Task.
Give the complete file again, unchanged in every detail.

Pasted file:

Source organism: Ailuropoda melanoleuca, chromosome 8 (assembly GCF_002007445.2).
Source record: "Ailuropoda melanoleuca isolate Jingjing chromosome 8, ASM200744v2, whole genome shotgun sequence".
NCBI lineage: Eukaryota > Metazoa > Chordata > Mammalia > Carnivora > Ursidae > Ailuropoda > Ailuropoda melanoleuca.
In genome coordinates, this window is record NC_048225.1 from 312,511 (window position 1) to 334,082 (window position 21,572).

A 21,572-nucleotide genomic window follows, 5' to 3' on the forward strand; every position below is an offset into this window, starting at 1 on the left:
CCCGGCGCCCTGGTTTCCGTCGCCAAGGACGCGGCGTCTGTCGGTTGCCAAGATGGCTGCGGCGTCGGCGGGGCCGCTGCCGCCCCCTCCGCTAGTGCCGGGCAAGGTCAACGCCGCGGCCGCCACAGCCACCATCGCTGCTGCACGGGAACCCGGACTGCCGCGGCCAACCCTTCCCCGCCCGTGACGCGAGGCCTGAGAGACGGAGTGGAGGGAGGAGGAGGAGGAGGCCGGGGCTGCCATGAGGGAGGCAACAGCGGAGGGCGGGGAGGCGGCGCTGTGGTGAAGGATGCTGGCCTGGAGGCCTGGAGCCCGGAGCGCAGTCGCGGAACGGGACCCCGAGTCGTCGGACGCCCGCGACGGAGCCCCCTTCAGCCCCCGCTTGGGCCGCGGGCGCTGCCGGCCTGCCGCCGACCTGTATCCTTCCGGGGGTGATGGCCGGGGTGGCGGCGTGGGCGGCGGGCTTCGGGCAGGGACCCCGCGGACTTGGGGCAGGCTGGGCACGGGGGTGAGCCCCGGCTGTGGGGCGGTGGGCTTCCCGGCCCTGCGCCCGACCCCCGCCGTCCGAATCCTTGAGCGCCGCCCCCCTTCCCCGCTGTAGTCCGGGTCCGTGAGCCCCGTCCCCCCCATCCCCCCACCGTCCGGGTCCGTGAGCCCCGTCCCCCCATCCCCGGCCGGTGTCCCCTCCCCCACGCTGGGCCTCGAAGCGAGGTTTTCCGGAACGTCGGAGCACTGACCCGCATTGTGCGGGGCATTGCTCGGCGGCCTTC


Source organism: Ailuropoda melanoleuca, chromosome 8 (assembly GCF_002007445.2).
Source record: "Ailuropoda melanoleuca isolate Jingjing chromosome 8, ASM200744v2, whole genome shotgun sequence".
NCBI lineage: Eukaryota > Metazoa > Chordata > Mammalia > Carnivora > Ursidae > Ailuropoda > Ailuropoda melanoleuca.
In genome coordinates, this window is record NC_048225.1 from 312,511 (window position 1) to 334,082 (window position 21,572).

A 21,572-nucleotide genomic window follows, 5' to 3' on the forward strand; every position below is an offset into this window, starting at 1 on the left:
CCCGGCGCCCTGGTTTCCGTCGCCAAGGACGCGGCGTCTGTCGGTTGCCAAGATGGCTGCGGCGTCGGCGGGGCCGCTGCCGCCCCCTCCGCTAGTGCCGGGCAAGGTCAACGCCGCGGCCGCCACAGCCACCATCGCTGCTGCACGGGAACCCGGACTGCCGCGGCCAACCCTTCCCCGCCCGTGACGCGAGGCCTGAGAGACGGAGTGGAGGGAGGAGGAGGAGGAGGCCGGGGCTGCCATGAGGGAGGCAACAGCGGAGGGCGGGGAGGCGGCGCTGTGGTGAAGGATGCTGGCCTGGAGGCCTGGAGCCCGGAGCGCAGTCGCGGAACGGGACCCCGAGTCGTCGGACGCCCGCGACGGAGCCCCCTTCAGCCCCCGCTTGGGCCGCGGGCGCTGCCGGCCTGCCGCCGACCTGTATCCTTCCGGGGGTGATGGCCGGGGTGGCGGCGTGGGCGGCGGGCTTCGGGCAGGGACCCCGCGGACTTGGGGCAGGCTGGGCACGGGGGTGAGCCCCGGCTGTGGGGCGGTGGGCTTCCCGGCCCTGCGCCCGACCCCCGCCGTCCGAATCCTTGAGCGCCGCCCCCCTTCCCCGCTGTAGTCCGGGTCCGTGAGCCCCGTCCCCCCCATCCCCCCACCGTCCGGGTCCGTGAGCCCCGTCCCCCCATCCCCGGCCGGTGTCCCCTCCCCCACGCTGGGCCTCGAAGCGAGGTTTTCCGGAACGTCGGAGCACTGACCCGCATTGTGCGGGGCATTGCTCGGCGGCCTTC